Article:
Secondly, the contest model assumes the infallibility of the marketer, who becomes the judge in their own case. As we all know, everyone considers themselves an expert in advertising and aesthetics, but it is a more mature approach to assume that someone who can be calmly called an expert will independently develop and lead a narrow range of branding tasks, and that they can be effective regardless of the evaluator's taste. After all, they will be based on a well-written brief, reliable market analysis, and attention to other aspects of marketing concepts like the 4Ps, 5Ps, and so on. That is where the marketing department should devote the majority of its time, leaving the graphic and aesthetic aspects to the people and companies who truly care about delivering good results of their work. Through this, they can build an interesting portfolio and achieve effective solutions.
Thirdly, the contest removes RESPONSIBILITY from both the agency and the marketing employee. The agency presents several ideas, sometimes recommending one of them, satisfied with the fact that it managed to sell any of the developed products in the end. After all, the goal is to work for money. It doesn't matter which one - the client chooses what he likes. On the other hand, the client, in this case the marketer, absolves himself of the responsibility of co-creating the final solutions. He present several offers to his superior and expects a joint choice of the "best" one, which most closely aligns with the vision of the team responsible for the selection. In this way, he doesn't collaborate with the agency to develop a solution; he merely refines in the best case scenario and ruins it in the worst case scenario. Ultimately, almost no one is responsible for the outcome. The agency claims that the client chose such a logo, while the client claims they took the best from what the agency presented. "Well, that's how the agency market works in Poland!" If the final decisions rested with the latter, they would ponder over each stroke much longer than yielding to the client's wishes. The concepts would be more refined, prepared with love and conviction for the project. Employees of advertising agencies truly enjoy what they do, and it is personally important to them. After all, they are largely artists and enthusiasts.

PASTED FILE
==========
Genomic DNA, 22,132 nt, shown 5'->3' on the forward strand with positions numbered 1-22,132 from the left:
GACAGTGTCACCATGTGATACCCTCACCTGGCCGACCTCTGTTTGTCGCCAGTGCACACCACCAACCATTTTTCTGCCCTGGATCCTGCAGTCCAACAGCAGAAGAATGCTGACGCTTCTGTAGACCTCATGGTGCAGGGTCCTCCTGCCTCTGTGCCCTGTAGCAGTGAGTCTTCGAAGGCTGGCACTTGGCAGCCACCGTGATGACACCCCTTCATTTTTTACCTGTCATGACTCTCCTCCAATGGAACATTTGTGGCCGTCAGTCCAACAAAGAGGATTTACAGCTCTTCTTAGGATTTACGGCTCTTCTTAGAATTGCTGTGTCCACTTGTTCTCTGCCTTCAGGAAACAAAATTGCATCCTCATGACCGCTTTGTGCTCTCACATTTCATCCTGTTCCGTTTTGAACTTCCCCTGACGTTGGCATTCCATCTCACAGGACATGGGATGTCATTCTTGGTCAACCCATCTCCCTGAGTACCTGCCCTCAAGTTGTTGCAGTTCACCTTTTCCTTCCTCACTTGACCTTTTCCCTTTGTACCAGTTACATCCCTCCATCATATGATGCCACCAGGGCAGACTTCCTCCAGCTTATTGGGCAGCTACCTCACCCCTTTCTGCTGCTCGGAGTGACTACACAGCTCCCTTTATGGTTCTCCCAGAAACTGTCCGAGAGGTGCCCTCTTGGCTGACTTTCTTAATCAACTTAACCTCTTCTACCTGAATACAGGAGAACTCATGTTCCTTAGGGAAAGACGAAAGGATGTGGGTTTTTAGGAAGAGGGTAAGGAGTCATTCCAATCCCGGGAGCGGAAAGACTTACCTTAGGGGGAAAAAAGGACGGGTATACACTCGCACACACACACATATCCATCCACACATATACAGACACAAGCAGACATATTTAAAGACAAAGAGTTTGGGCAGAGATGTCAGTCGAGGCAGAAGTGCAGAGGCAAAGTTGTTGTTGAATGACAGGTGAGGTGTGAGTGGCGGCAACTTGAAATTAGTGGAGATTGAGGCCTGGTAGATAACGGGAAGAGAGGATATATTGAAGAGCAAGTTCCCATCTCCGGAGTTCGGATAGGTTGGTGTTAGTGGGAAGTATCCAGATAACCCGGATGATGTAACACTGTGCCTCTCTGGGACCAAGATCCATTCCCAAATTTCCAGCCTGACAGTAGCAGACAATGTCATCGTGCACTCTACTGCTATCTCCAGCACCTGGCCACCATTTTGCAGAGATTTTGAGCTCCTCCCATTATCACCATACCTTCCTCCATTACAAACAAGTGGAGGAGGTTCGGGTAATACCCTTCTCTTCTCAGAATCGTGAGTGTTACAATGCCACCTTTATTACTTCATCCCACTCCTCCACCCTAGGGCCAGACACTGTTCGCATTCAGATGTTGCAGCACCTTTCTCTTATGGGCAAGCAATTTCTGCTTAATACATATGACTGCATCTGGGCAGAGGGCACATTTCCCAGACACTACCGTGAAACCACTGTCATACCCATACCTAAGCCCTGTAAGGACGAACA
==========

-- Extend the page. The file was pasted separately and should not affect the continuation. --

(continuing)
To end this article, we could bring up a number of analogies with other professional relationships. Who among us organizes a tender for the best medical diagnosis? Legal advice? Shoe production? No professional would agree to such an approach to the services they provide. By not trusting our business partners, not believing that someone has competencies equal or much higher than ours, we condemn ourselves to mediocrity. Good concepts require courage and individual decisions. And in the case of branding, they also require consistency, which is only possible when we, as marketing professionals, believe in our brand, our brief, and the good intentions of highly qualified business partners. Good research plus a well-planned brief can completely replace a long, multi-stage tender that ends with an intuitive choice of what simply appeals to me. Think about how many successful campaigns or brands that have made a brilliant career would you personally choose at the tender stage?